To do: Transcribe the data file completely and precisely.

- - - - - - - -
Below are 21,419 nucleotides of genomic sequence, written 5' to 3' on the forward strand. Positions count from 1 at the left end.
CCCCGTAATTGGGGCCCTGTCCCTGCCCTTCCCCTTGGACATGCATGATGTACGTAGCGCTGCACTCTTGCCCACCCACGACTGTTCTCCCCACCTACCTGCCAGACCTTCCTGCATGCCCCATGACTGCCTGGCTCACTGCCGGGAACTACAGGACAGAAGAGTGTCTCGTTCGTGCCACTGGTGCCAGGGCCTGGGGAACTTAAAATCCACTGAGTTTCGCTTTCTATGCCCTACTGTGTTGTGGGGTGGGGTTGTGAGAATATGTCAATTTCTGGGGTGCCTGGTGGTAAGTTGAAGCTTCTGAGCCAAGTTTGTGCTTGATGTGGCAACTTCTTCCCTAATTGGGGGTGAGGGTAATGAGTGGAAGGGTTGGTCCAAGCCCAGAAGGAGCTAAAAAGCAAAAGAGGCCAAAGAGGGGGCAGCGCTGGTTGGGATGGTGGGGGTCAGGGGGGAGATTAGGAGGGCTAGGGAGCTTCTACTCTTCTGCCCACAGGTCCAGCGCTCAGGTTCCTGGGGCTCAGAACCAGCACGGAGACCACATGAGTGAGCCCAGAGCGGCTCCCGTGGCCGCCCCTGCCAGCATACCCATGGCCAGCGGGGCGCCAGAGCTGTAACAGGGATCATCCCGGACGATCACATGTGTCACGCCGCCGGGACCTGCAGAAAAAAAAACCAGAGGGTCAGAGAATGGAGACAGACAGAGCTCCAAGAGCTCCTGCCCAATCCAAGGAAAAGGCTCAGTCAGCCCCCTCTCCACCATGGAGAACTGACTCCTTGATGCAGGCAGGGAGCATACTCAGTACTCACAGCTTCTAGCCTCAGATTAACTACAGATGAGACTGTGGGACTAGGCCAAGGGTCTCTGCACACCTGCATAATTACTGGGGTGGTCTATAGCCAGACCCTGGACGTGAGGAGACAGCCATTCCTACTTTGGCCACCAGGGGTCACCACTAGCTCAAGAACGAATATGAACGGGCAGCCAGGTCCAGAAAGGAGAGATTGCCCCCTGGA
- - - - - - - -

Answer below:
Below are 21,419 nucleotides of genomic sequence, written 5' to 3' on the forward strand. Positions count from 1 at the left end.
CCCCGTAATTGGGGCCCTGTCCCTGCCCTTCCCCTTGGACATGCATGATGTACGTAGCGCTGCACTCTTGCCCACCCACGACTGTTCTCCCCACCTACCTGCCAGACCTTCCTGCATGCCCCATGACTGCCTGGCTCACTGCCGGGAACTACAGGACAGAAGAGTGTCTCGTTCGTGCCACTGGTGCCAGGGCCTGGGGAACTTAAAATCCACTGAGTTTCGCTTTCTATGCCCTACTGTGTTGTGGGGTGGGGTTGTGAGAATATGTCAATTTCTGGGGTGCCTGGTGGTAAGTTGAAGCTTCTGAGCCAAGTTTGTGCTTGATGTGGCAACTTCTTCCCTAATTGGGGGTGAGGGTAATGAGTGGAAGGGTTGGTCCAAGCCCAGAAGGAGCTAAAAAGCAAAAGAGGCCAAAGAGGGGGCAGCGCTGGTTGGGATGGTGGGGGTCAGGGGGGAGATTAGGAGGGCTAGGGAGCTTCTACTCTTCTGCCCACAGGTCCAGCGCTCAGGTTCCTGGGGCTCAGAACCAGCACGGAGACCACATGAGTGAGCCCAGAGCGGCTCCCGTGGCCGCCCCTGCCAGCATACCCATGGCCAGCGGGGCGCCAGAGCTGTAACAGGGATCATCCCGGACGATCACATGTGTCACGCCGCCGGGACCTGCAGAAAAAAAAACCAGAGGGTCAGAGAATGGAGACAGACAGAGCTCCAAGAGCTCCTGCCCAATCCAAGGAAAAGGCTCAGTCAGCCCCCTCTCCACCATGGAGAACTGACTCCTTGATGCAGGCAGGGAGCATACTCAGTACTCACAGCTTCTAGCCTCAGATTAACTACAGATGAGACTGTGGGACTAGGCCAAGGGTCTCTGCACACCTGCATAATTACTGGGGTGGTCTATAGCCAGACCCTGGACGTGAGGAGACAGCCATTCCTACTTTGGCCACCAGGGGTCACCACTAGCTCAAGAACGAATATGAACGGGCAGCCAGGTCCAGAAAGGAGAGATTGCCCCCTGGA